Minneapolis, MN - Washington, DC (MSP - IAD) | United Express (Mesa) | E175 [Coming Soon]
After a few days in Ithaca, it was time to head out for my next leg of travel, up to Minneapolis, MN. I mentioned this in the previous part of this series, but I'll mention it again here: since I was traveling on the Friday immediately following the Thanksgiving holiday in the United States, there were very, very few flights available. In fact, my United itinerary that day was on the day's only flight from Ithaca to Newark, and the day's only flight from Newark to Minneapolis (on United at least). Ithaca had four total departures (United and American with only one each), significantly reduced from the nine regularly scheduled across the three carriers.
The anemic post-holiday departure board.
A couple of shots from the main pre-security area – the terminal was practically empty because of the lack of inbound flights. Security was a very relaxed affair as is typical of smaller regional airports.
Our E145XR for this afternoon jaunt down to the NYC area – N14171 came in just about 24 hours before.
The United boarding area in Ithaca – no need for the typical United boarding line separators here. Also, the desk for door 6 hosts a Keurig machine, the pods / cups for which are sold by the pre-security cafe.
Exactly 30 minutes prior to scheduled departure time boarding began. Like every Ithaca departure I've had in recent memory, the first few boarding groups were called in quick succession, followed by "now boarding all-zones all-rows." No overhead bin space to fight for on the E145.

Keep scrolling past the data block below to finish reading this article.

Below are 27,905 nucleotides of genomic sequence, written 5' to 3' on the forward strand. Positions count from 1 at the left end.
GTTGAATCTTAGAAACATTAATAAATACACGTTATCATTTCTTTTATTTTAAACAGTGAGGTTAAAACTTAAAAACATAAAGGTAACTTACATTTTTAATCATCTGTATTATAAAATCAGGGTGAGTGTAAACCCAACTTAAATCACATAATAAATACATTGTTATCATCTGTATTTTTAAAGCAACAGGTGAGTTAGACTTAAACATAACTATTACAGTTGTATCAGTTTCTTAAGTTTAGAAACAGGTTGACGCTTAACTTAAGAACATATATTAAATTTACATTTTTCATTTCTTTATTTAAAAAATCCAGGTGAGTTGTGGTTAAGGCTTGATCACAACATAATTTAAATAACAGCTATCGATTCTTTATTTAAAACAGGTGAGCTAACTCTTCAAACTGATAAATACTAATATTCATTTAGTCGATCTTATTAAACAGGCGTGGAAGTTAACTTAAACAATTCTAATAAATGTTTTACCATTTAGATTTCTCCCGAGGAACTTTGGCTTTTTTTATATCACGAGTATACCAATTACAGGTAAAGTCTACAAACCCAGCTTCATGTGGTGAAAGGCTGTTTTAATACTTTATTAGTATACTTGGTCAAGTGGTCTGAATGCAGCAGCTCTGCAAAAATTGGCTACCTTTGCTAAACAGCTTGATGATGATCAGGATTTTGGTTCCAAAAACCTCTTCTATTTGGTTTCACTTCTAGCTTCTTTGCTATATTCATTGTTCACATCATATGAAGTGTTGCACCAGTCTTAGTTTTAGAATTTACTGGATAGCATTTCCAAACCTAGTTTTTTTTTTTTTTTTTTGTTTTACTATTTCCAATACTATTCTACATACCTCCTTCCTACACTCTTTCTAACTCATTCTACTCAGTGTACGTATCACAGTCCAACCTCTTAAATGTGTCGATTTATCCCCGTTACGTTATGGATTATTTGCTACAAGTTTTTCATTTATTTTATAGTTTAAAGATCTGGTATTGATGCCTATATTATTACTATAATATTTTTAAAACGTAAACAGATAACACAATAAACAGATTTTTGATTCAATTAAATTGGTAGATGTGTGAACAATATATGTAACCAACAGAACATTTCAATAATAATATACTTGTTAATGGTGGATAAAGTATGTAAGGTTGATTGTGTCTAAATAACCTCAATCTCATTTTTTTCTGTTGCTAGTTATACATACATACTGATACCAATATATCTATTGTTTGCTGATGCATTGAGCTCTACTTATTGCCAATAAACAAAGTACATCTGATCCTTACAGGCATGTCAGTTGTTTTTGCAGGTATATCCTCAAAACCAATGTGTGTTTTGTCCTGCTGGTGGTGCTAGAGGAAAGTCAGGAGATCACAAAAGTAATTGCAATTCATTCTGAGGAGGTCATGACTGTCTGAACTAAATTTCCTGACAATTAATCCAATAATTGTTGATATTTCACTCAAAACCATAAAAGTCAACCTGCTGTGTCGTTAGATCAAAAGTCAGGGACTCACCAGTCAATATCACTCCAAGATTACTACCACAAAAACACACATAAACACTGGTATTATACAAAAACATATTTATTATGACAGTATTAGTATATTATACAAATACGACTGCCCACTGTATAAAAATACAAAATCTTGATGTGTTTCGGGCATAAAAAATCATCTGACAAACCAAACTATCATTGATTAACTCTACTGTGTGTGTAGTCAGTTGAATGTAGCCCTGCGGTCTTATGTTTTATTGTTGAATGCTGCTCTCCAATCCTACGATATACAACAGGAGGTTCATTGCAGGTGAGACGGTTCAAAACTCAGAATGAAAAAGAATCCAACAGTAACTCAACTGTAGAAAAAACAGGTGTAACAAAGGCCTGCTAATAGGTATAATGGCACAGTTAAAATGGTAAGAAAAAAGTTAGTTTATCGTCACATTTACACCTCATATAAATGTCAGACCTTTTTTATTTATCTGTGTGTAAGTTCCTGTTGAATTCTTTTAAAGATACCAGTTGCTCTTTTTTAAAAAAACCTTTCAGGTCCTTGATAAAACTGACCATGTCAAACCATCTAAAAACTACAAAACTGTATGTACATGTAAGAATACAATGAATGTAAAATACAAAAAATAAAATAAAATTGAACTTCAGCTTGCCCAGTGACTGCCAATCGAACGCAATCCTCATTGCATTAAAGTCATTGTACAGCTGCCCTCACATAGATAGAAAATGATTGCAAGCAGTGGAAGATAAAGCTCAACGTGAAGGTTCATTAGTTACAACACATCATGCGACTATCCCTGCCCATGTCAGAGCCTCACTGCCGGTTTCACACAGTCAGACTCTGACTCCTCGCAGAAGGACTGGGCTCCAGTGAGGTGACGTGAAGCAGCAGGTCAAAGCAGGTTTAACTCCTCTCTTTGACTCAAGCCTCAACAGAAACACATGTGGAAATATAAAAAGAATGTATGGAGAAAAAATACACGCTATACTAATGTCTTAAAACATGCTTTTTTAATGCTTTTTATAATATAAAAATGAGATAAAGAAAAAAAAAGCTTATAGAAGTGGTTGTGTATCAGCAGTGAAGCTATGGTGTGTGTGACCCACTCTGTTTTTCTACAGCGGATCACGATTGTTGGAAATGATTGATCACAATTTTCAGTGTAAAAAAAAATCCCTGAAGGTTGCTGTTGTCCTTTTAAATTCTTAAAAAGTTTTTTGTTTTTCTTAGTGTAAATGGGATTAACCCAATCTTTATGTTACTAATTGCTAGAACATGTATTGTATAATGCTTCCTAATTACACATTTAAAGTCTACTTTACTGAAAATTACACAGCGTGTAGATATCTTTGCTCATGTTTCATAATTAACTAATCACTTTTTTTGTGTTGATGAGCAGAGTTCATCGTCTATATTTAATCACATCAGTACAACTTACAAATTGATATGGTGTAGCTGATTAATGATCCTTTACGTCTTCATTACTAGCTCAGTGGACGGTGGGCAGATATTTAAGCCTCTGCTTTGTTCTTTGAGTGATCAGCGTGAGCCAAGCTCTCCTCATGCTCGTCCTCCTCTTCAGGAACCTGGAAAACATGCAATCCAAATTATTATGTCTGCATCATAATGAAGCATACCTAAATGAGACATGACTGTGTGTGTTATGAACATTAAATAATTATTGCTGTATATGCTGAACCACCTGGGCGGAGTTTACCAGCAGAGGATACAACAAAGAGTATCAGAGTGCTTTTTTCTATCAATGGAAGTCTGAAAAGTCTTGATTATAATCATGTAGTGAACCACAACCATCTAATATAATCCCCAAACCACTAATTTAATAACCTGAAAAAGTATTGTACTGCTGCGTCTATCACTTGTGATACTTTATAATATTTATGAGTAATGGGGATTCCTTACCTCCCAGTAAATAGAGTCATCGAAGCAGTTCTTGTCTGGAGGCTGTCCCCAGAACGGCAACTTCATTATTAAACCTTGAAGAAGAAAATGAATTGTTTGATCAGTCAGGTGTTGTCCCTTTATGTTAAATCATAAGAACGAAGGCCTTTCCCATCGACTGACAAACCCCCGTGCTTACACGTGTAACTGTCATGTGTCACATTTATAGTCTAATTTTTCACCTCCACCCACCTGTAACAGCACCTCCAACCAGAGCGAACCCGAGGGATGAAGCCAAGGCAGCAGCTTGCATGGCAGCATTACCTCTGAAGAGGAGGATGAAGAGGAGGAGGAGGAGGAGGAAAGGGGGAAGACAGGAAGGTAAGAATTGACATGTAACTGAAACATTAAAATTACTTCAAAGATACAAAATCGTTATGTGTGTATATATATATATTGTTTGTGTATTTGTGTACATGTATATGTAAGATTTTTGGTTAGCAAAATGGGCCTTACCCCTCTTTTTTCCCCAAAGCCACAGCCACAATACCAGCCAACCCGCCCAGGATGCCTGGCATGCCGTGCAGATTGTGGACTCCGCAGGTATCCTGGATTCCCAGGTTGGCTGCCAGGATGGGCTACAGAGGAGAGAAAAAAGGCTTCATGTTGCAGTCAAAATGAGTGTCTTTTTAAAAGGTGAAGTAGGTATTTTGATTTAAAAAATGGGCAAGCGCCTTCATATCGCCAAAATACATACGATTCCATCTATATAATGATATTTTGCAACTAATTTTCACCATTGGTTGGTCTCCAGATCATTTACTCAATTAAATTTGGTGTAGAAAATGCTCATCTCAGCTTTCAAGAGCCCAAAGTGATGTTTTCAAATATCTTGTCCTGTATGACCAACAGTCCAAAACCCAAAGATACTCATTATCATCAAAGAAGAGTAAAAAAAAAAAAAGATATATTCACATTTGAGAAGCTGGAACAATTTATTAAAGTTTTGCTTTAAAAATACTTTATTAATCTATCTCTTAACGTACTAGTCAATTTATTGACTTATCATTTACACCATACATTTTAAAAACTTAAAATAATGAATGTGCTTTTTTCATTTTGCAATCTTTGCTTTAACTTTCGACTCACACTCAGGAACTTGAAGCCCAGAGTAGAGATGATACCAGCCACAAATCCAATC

Back a few years ago when Delta was the only regional jet operator (American and United used Dash-8s for a number of years), Delta used Ithaca's single jetway at gate 2. Now that all three carriers are using regional jets, American typically uses gate 2. The local government recently approved the purchase of a second jetway to go at the currently unused gate 3, but it has yet to be installed as of April 2018. On this beautiful late-fall afternoon however, I was glad for the short walk across the tarmac to the plane.
One thing I noticed on the tarmac was that the parking position had been recently re-striped for basically every aircraft that flies for United Express: CRJ-200/700, E145/170/175, and Dash-8 200/300. I know it was more of a "well, we're already re-striping, might as well measure for everything" sort of decision, but it was still pretty cool to see "E175" in Ithaca.
After placing my valet-tagged carry-on bag on the baggage cart, I climbed aboard. I made my way to the back of the cabin to seat 23A – unfortunately, the overhead bins near my row were already full (there goes my theory on not having to fight for overhead space), so my backpack had to go in it's more typical spot below the seat. Legroom, however, was still adequate, and of course, having both a window and aisle seat in one is hard to beat.
The view from 23A. The flight crew announced before push back our expected flight time, just 32 minutes wheels-up to wheels-down that afternoon.